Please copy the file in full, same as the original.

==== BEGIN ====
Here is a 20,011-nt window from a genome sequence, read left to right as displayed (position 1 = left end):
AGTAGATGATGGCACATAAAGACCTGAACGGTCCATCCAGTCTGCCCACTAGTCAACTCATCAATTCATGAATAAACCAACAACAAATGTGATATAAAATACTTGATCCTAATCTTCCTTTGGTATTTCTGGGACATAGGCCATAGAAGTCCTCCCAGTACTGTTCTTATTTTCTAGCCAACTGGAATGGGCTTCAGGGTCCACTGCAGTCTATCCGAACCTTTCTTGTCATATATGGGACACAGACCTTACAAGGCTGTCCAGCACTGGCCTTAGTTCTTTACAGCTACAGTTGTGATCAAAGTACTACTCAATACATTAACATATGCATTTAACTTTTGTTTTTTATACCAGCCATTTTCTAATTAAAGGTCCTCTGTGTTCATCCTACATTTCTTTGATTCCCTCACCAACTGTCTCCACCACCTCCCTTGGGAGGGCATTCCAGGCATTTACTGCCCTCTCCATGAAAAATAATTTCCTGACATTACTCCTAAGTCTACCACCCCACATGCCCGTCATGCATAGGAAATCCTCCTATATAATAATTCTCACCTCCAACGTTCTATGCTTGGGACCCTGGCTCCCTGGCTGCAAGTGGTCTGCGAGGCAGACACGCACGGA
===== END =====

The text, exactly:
Here is a 20,011-nt window from a genome sequence, read left to right as displayed (position 1 = left end):
AGTAGATGATGGCACATAAAGACCTGAACGGTCCATCCAGTCTGCCCACTAGTCAACTCATCAATTCATGAATAAACCAACAACAAATGTGATATAAAATACTTGATCCTAATCTTCCTTTGGTATTTCTGGGACATAGGCCATAGAAGTCCTCCCAGTACTGTTCTTATTTTCTAGCCAACTGGAATGGGCTTCAGGGTCCACTGCAGTCTATCCGAACCTTTCTTGTCATATATGGGACACAGACCTTACAAGGCTGTCCAGCACTGGCCTTAGTTCTTTACAGCTACAGTTGTGATCAAAGTACTACTCAATACATTAACATATGCATTTAACTTTTGTTTTTTATACCAGCCATTTTCTAATTAAAGGTCCTCTGTGTTCATCCTACATTTCTTTGATTCCCTCACCAACTGTCTCCACCACCTCCCTTGGGAGGGCATTCCAGGCATTTACTGCCCTCTCCATGAAAAATAATTTCCTGACATTACTCCTAAGTCTACCACCCCACATGCCCGTCATGCATAGGAAATCCTCCTATATAATAATTCTCACCTCCAACGTTCTATGCTTGGGACCCTGGCTCCCTGGCTGCAAGTGGTCTGCGAGGCAGACACGCACGGA